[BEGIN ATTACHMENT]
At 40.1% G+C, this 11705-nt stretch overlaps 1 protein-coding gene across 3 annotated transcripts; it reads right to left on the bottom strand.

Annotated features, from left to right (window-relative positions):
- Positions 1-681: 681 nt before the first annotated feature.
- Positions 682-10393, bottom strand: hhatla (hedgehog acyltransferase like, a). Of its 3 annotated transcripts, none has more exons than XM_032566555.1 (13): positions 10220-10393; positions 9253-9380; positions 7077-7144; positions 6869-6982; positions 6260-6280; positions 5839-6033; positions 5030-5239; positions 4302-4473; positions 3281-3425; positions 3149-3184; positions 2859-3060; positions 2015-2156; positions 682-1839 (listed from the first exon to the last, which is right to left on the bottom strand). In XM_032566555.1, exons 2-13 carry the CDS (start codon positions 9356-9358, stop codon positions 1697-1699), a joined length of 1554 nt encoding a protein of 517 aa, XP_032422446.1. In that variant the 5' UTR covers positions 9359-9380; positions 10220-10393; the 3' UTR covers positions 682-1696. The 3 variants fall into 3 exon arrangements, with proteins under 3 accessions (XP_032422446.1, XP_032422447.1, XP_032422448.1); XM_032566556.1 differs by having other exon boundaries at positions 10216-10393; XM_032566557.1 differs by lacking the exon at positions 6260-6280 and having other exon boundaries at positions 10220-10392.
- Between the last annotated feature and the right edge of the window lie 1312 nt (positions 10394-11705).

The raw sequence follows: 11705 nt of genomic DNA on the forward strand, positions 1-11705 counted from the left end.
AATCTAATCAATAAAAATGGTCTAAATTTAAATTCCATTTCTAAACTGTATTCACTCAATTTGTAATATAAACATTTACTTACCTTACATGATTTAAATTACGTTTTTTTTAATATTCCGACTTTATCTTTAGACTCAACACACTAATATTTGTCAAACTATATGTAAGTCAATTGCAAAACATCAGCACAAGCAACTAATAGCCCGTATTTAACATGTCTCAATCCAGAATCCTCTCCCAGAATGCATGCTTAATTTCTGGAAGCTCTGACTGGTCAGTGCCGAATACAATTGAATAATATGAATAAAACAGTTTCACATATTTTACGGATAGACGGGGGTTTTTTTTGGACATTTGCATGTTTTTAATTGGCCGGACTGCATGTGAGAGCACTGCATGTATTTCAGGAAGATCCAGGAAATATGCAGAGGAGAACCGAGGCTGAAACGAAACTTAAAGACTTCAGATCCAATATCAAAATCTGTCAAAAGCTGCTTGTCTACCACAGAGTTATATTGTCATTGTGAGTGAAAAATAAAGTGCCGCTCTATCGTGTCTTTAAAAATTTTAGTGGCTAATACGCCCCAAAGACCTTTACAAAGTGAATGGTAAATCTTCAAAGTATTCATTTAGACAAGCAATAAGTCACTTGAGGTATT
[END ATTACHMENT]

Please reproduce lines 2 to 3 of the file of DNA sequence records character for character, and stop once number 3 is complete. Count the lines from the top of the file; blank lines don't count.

Annotated features, from left to right (window-relative positions):
- Positions 1-681: 681 nt before the first annotated feature.